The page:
Sunday, 2 November 2014

Bhopal tragedy: PM Modi was in US but wasn't informed of Warren Anderson's death

Warren Anderson, the villain number one of the Bhopal gas disaster, was dying when Narendra Modi was on his much-hyped US visit in September. In fact, he died two days before Modi left the US shores. To know that the Indian Prime Minister was kept uninformed about is a shame. And, to say that even the CIA did not know about it, a bigger shame.
Satinath Sarangi who has led the battle of Bhopal gas victims for higher compensation and fixation of criminal liability of Dow Chemicals the US principals of Union Carbide the company responsible for the gas disaster, says “We know for sure that during his visit Modi met the current CEO of Dow Chemicals, Andrew Liveris. It is shocking he did not learn of Anderson’s death. He was so busy drawing fresh investment for India he did not care to utter a word on Bhopal tragedy and its victims.”
Sarangi says Anderson’s death doesn’t alter the liability scenario. The case for bigger compensation should be pursued. “We are going to organize dharnas at Jantar Mantar from Novemeber 10 to force the government on the issue.”
Protests against Warren Anderson. AFP.
Protests against Warren Anderson. AFP.
The curative petition filed in 2010 to get enhanced compensation for the victims has not been pursued for four years. That is a measure of the government’s concern for the gas victims. For the state government the news about the death of Anderson has come as a spoiler of the state’s formation day celebration. It has decided to go ahead with the celebrations regardless. The victims on the other hand have been preparing to launch fresh agitation.
The BJP government in Madhya Pradesh kept accusing the Congress dispensation for having let off Anderson even when he visited India. His bail was conditioned on his return. He never did despite many summons. When the Indian victims wanted to fix criminal liability of the disaster on Anderson the US apologists like P Chidambaram tried to defend him. But, the Indian Prime minister not having even broached the subject of Bhopal disaster has left the victims seething in anger.
Abdul Jabbar who has been running a movement to get justice to the victims for the past 30 years says the state and central governments’ complicity with the US culprits needs no proof. “These long years of inaction show that Indian government, regardless of which party heads it, is absolutely helpless before the US,” he says.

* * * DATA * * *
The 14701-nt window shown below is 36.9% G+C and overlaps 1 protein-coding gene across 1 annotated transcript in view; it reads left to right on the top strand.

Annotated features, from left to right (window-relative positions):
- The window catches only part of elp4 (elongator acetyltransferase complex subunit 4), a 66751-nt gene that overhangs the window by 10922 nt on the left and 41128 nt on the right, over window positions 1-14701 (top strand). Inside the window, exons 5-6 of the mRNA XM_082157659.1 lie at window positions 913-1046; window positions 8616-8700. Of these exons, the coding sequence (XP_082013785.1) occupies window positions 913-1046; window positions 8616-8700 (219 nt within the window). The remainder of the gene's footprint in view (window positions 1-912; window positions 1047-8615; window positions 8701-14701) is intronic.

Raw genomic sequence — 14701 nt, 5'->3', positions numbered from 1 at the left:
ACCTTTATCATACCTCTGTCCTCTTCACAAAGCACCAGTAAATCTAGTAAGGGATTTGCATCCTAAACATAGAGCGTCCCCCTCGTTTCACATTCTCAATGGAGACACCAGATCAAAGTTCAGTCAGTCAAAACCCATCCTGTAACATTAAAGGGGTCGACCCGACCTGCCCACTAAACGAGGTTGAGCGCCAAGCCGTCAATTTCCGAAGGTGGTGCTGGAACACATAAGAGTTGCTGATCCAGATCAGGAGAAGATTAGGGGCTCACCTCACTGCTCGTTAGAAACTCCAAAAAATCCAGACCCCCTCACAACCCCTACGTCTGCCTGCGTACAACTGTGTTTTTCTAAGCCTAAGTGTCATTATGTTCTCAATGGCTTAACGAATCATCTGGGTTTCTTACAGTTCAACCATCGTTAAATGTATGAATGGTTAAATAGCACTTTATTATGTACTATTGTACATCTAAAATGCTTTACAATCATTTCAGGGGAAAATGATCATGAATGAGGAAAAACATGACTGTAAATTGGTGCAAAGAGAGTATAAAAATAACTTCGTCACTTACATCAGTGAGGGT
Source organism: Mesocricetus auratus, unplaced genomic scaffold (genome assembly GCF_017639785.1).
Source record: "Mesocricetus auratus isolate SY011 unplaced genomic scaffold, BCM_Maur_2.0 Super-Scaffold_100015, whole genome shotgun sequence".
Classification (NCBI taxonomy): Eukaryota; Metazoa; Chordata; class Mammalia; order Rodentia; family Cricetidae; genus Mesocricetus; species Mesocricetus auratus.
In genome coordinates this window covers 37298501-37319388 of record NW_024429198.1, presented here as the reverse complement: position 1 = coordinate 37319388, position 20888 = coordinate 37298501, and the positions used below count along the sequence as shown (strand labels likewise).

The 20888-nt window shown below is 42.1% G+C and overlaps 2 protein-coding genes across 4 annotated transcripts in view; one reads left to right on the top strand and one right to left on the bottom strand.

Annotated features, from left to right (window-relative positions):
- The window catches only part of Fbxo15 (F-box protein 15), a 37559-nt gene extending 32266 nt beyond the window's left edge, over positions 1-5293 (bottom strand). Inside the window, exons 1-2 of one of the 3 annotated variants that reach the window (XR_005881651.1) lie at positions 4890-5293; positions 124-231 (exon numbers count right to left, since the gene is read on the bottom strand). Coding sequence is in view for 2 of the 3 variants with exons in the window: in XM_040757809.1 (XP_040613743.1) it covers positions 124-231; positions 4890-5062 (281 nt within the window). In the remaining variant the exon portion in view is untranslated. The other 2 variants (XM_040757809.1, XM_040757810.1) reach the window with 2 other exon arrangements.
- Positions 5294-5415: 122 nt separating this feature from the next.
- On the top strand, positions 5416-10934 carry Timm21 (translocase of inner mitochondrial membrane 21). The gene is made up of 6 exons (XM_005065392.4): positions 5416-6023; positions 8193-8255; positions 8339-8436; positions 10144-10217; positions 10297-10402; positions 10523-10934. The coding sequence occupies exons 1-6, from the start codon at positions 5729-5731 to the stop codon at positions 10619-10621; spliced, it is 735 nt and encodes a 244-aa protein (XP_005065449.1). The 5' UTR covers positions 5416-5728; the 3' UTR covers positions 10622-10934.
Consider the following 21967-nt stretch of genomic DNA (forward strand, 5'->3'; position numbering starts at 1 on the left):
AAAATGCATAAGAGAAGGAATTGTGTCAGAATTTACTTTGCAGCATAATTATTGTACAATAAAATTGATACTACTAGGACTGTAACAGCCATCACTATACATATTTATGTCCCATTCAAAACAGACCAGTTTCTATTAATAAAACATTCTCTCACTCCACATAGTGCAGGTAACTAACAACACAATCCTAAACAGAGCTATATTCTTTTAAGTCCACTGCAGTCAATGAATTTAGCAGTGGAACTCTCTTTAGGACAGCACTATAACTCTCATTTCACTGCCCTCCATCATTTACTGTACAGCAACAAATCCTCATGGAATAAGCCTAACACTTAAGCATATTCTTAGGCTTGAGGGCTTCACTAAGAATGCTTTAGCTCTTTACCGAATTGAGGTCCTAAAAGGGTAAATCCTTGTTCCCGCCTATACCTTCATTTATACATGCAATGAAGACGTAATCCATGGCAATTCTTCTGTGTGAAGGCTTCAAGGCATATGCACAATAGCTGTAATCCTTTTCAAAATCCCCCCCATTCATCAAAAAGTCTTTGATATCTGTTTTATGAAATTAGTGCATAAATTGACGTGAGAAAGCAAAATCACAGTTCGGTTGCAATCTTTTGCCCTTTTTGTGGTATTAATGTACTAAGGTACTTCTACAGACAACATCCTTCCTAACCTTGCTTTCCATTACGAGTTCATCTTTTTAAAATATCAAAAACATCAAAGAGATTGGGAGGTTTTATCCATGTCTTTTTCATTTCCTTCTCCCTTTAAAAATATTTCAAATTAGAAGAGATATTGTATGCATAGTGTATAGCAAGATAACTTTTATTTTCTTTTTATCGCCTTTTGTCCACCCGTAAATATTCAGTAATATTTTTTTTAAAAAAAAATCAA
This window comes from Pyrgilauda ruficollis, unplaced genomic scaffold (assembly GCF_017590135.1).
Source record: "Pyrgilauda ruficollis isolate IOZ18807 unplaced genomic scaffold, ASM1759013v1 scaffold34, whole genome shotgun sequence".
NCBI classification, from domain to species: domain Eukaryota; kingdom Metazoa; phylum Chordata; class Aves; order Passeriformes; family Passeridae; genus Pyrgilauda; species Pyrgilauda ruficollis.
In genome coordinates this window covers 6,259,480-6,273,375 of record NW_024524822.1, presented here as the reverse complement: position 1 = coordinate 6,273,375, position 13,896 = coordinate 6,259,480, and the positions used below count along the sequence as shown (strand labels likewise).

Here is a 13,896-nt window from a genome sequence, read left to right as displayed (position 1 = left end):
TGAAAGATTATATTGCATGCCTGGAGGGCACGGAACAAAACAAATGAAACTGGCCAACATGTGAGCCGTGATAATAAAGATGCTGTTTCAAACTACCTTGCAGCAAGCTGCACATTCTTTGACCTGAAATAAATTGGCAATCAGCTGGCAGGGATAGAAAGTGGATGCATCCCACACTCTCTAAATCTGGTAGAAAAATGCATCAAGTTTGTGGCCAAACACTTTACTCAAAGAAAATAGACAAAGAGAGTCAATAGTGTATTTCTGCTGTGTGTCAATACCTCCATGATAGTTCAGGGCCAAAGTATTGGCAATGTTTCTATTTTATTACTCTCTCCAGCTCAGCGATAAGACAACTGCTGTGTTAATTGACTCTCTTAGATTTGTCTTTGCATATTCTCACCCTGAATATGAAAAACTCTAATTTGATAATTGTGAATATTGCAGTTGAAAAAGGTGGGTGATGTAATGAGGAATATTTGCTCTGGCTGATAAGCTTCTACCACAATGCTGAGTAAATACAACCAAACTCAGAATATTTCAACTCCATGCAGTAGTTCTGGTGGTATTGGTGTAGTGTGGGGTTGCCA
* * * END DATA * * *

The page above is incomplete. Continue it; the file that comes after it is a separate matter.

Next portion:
Jabbar feels the government should now focus on the India officials of Union Carbide who have been convicted of negligence. So weak was the case of prosecution that the eight Indian including the former UCIL chairman Keshub Mahindra got away with just a rap on the knuckles. After years of trials they were sentenced in 2010 for just two years in prison. The state government promised to fight for an enhanced sentence. No progress has been made in the matter.
Bhopal gas victims have been ritualistically organizing protests for the past 30 years. Numerous enquiries have been conducted to help the cause of the gas victims who continue to die due to diseases or disorders caused by exposure to poisonous gases emanating from the Union Carbide plant or from continued contamination of water or air.
The sense of resignation set in long ago. Now the anger against US agencies has given way to the rage against the inertia of Indian administrators. The Madhya Pradesh government has officially put the toll at 3,787 while the unofficial figure hovers around 15,000.
India’s extradition request for Anderson was pending a US decision for more than 20 years. US department of justice apparently chose to go slow on it, says Jabbar. Anderson was 92 and could not be expected to live forever. But the Indian resolve to bring him to book died long ago. Never mind the boastful claims of successive governments to fight for justice.
Bhopal gas victims feel cheated in the government’s failure to bring Anderson to book particularly after he thumb-nosed the Indian law and sovereignty allegedly with the help of the then chief minister, Arjun Singh. Anderson who arrived in India four years after the disaster was arrested at Bhopal but managed to wiggle out within a few hours of arrest. There were conflicting reports on who should own up the responsibility for his escape.
Moti Singh the then collector of Bhopal says Anderson could not have found a way out had there been no telephone in the room he was staying. He managed to communicate with friends in the US and found a way out. The government not only allowed Anderson to leave Bhopal it provided him with all help to reach Delhi. Swaraj Puri the then Superintendent of police in Bhopal says Anderson was released on oral orders of the higher ups.
While Arjun Singh blamed his bĂȘte noir PV Narasimha Rao the then external affairs minister for facilitating Anderson’s escape. In his book Singh said he got Rao’s instructions from RD Pradhan the former home secretary. Pradhan, however, refuted the charge saying he was not at the Centre then.